Retcons, Reboots, and Resurrections: The New Age Began With The Summer Of Valiant

by Scott Redmond

There is an anonymous proverb that states the only three things that are certain in life are birth, death, and change. Within the realm of ongoing comic book narratives, these take the form of retcons, resurrections, and reboots. For the purposes of this weekly feature, retcons are elements added into a character’s history after the fact, resurrections are characters returning from death or some state of limbo, and reboots are wholesale changes to a character or characters canon (history, supporting casts, origin story, etc).

These changes, just like all stories, range from those that add definitive things that still stand with the characters to those that sometimes should best be forgotten. Except, they won’t be in this feature. Each week we’ll explore the good, the bad, and the ugly when it comes to Retcons, Reboots, and Resurrections.

As the past few entries have proven, this column is going to heavily lean on the side of DC and Marvel Comics. Not because of a bias or personal choice or anything of that matter. It’s just the fact that they tend to have far more of the Three R’s because of their many decades-long histories of being ongoing shared universes. That being said, we’re looking elsewhere this week as we take a trip back to the 90s and then the 2010’s.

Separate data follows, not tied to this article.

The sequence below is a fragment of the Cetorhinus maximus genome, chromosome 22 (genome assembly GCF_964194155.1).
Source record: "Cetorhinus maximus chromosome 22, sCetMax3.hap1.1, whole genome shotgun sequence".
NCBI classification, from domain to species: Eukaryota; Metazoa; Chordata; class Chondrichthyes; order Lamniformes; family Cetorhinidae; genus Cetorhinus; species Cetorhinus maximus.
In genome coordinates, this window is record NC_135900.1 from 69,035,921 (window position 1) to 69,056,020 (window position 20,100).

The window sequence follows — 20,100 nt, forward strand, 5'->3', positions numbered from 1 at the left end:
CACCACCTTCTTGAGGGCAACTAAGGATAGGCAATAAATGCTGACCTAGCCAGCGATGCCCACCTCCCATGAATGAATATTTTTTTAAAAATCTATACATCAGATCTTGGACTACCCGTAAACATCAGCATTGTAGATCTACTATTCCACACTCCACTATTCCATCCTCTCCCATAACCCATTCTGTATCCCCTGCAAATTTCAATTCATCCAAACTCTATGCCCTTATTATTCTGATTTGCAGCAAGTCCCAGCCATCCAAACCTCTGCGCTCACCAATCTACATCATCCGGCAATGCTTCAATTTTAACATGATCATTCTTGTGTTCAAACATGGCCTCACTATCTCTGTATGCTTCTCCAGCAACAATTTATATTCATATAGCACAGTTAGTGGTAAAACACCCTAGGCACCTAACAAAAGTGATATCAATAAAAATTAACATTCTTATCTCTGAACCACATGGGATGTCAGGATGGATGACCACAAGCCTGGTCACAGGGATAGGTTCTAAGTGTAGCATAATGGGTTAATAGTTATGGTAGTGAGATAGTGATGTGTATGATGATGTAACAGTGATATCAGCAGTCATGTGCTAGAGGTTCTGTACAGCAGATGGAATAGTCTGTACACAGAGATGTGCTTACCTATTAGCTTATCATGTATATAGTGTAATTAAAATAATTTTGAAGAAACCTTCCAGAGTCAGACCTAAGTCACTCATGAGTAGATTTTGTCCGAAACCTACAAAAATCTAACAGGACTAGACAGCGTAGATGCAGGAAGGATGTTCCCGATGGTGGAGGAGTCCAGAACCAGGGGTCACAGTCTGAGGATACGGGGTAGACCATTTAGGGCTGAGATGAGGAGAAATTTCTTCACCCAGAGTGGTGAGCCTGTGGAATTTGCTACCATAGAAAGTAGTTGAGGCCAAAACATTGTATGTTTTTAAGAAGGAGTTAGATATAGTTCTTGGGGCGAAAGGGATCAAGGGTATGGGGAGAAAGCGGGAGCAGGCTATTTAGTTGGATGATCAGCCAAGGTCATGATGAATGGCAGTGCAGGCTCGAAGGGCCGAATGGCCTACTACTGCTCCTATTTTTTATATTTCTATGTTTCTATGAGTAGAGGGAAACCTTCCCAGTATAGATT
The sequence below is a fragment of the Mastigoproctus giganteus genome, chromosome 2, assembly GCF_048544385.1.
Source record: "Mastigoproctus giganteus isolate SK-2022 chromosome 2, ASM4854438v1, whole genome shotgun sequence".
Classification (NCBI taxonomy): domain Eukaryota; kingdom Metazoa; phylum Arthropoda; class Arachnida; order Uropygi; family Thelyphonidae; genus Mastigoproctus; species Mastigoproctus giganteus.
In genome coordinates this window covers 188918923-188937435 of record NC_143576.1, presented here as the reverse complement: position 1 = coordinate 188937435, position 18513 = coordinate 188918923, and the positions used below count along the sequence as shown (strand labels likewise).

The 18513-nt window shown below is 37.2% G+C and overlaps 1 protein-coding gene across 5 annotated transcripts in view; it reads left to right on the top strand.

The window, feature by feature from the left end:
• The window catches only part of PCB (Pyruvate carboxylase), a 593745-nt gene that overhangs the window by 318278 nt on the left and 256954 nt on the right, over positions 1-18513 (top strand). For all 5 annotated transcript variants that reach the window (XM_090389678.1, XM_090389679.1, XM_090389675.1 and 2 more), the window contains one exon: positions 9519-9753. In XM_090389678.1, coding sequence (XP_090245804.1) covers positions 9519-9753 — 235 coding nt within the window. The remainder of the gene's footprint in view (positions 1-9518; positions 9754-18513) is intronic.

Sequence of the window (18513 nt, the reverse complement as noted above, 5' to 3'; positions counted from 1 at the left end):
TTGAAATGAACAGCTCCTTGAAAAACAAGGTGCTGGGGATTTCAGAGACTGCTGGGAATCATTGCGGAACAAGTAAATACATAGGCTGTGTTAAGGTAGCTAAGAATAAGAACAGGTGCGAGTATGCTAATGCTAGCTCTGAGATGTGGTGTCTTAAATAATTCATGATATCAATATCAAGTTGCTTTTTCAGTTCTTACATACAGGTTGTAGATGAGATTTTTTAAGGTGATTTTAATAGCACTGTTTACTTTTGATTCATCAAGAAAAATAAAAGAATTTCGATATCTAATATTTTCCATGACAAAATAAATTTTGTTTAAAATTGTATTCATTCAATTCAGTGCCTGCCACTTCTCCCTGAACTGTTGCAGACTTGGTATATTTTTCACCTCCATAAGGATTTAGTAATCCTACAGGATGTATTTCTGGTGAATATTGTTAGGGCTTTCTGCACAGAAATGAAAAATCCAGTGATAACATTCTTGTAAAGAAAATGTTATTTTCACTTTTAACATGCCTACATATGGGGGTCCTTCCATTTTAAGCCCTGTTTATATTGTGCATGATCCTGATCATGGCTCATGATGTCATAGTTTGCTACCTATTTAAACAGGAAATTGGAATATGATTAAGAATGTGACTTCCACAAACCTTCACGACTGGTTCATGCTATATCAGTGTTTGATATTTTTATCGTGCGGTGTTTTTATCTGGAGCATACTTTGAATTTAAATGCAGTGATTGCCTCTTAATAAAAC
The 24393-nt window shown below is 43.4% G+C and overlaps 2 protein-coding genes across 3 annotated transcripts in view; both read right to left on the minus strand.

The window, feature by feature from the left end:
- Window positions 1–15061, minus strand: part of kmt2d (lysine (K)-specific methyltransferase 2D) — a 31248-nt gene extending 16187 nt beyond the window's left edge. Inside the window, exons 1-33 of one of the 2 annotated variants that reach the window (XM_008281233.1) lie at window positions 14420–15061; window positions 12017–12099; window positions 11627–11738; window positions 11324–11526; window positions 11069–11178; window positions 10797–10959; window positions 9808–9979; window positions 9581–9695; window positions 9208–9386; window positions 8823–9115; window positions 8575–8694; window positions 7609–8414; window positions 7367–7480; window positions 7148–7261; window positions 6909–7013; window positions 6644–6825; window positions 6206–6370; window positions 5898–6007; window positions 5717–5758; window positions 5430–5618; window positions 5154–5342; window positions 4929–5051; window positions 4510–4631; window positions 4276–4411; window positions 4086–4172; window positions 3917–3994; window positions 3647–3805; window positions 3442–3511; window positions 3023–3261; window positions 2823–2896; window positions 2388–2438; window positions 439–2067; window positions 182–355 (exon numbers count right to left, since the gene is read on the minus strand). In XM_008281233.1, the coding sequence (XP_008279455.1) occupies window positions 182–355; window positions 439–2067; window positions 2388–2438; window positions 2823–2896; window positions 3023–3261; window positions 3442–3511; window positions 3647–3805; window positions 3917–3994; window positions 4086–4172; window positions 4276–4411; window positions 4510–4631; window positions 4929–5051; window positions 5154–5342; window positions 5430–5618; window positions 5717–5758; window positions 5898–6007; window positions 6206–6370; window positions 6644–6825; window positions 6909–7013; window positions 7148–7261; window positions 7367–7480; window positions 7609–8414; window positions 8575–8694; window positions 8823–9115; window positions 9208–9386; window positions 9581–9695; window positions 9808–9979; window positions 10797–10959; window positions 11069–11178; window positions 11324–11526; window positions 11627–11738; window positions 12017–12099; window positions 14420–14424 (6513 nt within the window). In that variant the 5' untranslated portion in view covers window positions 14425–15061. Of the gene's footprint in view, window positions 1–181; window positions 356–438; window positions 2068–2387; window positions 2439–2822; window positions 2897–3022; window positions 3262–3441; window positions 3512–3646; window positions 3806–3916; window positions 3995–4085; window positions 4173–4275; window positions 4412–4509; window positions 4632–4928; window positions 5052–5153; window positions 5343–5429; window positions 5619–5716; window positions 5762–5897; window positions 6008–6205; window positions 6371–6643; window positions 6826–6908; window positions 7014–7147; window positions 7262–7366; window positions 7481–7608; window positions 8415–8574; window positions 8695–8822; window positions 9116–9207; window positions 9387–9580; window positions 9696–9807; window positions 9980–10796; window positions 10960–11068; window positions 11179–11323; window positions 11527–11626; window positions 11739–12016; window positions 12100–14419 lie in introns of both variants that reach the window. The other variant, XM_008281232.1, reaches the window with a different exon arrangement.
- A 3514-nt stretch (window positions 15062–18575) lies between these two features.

Actually, we begin in 1988 to be exact, when former Marvel Comics Editor-In-Chief Jim Shooter (who was fired from Marvel in 1987) and a group of investors tried to purchase Marvel Entertainment. They ended up failing, coming in second behind investor Ronald Perelman, so they instead put the money into forming the company Voyager Communications which launched their own comic book imprint known as Valiant Comics. Through Valiant Shooter recruited a number of creators from Marvel comics, including Barry Windsor-Smith and Bob Layton, for this interconnected universe which consisted of a number of their own original creations and licensed characters (such as Magnus, Robot Fighter and Solar, Man of the Atom) from Western Publishing/Gold Key. 

Some of the original characters & titles that are now of course quite well known in comic circles were X-O Manowar, Rai, Harbinger, Bloodshot, Ninjak, Quantum & Woody, and many more. Despite the ousting of Shooter in 1992 (creative differences), things went pretty well for the imprint as its sales were quite high and it became the third-largest publisher for a bit. In 1994 though, one of the investor partner groups pulled out and the imprint was sold to video game company Acclaim. They published a number of comics over the years with the characters, even mixing them with Marvel characters at one point, before the company lost a major video game license the company ended up filing for Chapter 7 bankruptcy in 2004 and began to look to sell off these superhero characters. 

Thus begins the point where this moves into the reboot realm for Valiant. In 2005 a group of investors led by Dinesh Shamdasani and Jason Kothari raised enough to purchase all of the original Valiant characters from Acclaim (the Gold Key characters were returned to the current owner of that imprint Classic Media before eventually ending up at Dreamworks and eventually Universal) and formed the company known as Valiant Entertainment.